Another fantastic avenue to try after Faith No More is Patton’s recent MONDO CANE.  Finally fulfilling a long-promised passion project, MONDO CANE is a live album of orchestral Italian pop-hits from the 40’s-60’s.  Sounds esoteric, right?  The album doesn’t flirt with the bizarre; instead, it focuses on the melodies and the beautiful instrumentation of these songs.  While none of the songs are in English, the album is full of catchy tunes that put Patton’s vocal range on display.  This willingness to try out new ideas and concepts has marked his career.  Standout tracks include: “Senza Fine,” “Deep Down,” and “Il Cielo in Una Stanza.”

Also somewhat recently, Mike Patton attempted a pop album under the name Peeping Tom.  His first release under this moniker, PEEPING TOM, has many really good, catchy tracks.  Influenced by pop, rap, and R&B, these genres are given the Mike-Patton-treatment.  Notably, this album is a collection of collaborations with other artists (Norah Jones, Massive Attack, Dan the Automator, etc…).  This selftitled debut may attempt to be a pop album, but it isn’t quite mainstream or ready-for-radio.  Instead, the songs focus on delivering catchy melodic hooks and beats.  Highlights of PEEPING TOM are the Norah Jones duet “Sucker” and the Dub Trio mixed “We’re Not Alone.”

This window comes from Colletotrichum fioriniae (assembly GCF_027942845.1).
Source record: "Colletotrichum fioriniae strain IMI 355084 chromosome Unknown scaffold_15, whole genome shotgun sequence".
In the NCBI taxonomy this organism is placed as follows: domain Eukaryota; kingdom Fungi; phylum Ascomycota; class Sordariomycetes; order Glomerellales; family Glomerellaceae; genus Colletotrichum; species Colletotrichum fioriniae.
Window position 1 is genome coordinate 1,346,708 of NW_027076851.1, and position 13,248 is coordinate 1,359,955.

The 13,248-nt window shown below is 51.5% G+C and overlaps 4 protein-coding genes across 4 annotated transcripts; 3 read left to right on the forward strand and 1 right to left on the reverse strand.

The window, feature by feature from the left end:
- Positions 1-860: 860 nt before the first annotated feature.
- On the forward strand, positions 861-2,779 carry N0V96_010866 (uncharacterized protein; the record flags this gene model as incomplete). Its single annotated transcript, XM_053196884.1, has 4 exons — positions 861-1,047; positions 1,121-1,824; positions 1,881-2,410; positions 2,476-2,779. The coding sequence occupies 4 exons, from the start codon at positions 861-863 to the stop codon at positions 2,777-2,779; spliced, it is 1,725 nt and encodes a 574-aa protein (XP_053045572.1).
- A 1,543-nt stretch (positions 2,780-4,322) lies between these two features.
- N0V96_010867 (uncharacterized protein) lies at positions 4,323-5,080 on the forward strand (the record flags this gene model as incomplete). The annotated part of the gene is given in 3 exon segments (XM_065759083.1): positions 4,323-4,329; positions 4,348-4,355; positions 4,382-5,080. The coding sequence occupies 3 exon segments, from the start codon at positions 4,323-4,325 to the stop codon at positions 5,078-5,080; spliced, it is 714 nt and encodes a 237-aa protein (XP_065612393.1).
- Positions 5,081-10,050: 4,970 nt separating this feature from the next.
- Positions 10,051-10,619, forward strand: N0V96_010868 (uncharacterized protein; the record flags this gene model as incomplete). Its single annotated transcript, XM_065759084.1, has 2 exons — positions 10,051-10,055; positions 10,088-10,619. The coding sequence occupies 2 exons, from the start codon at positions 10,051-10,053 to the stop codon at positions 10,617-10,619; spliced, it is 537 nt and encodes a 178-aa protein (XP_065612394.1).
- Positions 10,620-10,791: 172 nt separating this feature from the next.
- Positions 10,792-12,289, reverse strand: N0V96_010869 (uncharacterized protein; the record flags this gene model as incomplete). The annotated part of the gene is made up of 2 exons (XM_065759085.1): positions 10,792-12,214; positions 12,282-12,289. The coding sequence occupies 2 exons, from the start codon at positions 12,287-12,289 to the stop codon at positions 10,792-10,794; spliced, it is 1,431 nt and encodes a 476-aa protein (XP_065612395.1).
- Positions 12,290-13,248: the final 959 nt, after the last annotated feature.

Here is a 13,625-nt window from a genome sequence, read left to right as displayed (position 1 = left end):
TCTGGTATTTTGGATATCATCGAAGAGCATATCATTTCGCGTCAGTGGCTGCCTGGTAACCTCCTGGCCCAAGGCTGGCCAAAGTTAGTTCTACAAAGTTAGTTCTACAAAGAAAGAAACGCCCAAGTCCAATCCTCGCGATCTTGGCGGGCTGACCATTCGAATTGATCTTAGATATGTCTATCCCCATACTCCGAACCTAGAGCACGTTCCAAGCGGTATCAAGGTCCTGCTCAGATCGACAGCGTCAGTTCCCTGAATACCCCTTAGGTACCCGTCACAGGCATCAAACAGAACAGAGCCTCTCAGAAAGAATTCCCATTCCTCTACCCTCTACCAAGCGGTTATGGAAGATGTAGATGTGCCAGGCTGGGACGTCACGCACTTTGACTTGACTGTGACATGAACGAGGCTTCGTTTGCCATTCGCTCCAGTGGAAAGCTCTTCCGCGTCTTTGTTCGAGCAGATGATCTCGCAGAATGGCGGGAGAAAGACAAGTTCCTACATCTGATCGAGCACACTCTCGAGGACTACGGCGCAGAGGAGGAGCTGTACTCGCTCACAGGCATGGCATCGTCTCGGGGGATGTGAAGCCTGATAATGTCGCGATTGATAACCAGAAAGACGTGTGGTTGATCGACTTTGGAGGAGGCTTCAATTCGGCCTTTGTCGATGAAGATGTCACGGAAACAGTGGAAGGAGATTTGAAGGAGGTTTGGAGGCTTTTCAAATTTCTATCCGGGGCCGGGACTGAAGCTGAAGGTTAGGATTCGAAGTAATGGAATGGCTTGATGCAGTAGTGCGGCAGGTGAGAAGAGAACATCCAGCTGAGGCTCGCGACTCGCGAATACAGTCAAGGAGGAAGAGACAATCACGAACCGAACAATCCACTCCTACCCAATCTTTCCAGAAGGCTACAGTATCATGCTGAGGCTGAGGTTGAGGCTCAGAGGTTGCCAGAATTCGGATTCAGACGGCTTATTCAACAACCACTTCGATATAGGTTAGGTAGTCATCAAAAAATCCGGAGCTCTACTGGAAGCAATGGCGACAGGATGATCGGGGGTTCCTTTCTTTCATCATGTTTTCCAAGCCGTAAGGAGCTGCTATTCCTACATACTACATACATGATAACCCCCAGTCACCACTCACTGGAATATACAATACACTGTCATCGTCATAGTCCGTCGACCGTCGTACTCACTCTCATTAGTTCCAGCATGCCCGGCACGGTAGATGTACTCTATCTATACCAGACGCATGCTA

Advanced Studies:
If you’ve made it this far, chances are you will enjoy most of what Mike Patton has to offer.  Here are the highlights and some gateways to his other bands:

DISCO VOLANTE, Mr. Bungle’s sophomore album finds itself often bizarre and avant-garde (even more so than CALIFORNIA).  The songs here do not have the same pop sensibilities as CALIFORNIA; it’s less immediate but just as rewarding.  While I consider this to be one of Mike Patton’s best efforts, I cannot stress enough that this is not an album for the beginning listener.  Much of the music here is more abstract, often including dissonance, strange time signatures, and awkward song-organization.  Standout tracks are “Carry Stress in the Jaw” and “Ma Meeshka Mow Skwoz.”

Fantomas is Mike Patton’s avant-garde metal band.  The best introduction to his body of worth with the band is THE DIRECTOR’S CUT.  THE DIRECTOR’S CUT is a collection of horror movie film-score covers.  The band is heavier and more frantic than Mike Patton’s other work, but this is a great place to start listening.  Standout tracks are “The Godfather Theme” and “Fire Walk With Me (Twin Peaks).”

A collaboration with Jennifer Charles and Dan the Automator brought the world Lovage. Their sole album Lovage: MUSIC TO MAKE LOVE TO YOUR OLD LADY BY has been discontinued, but it lives on in MP3 format.  Marked by corny and cheesy songs of seduction, many of the electronic-tinged songs are worth listening to.  The smokey voice of Jennifer Charles works great alongside Mike Patton.  Standout tracks are “Lifeboat,” and “To Catch a Thief.”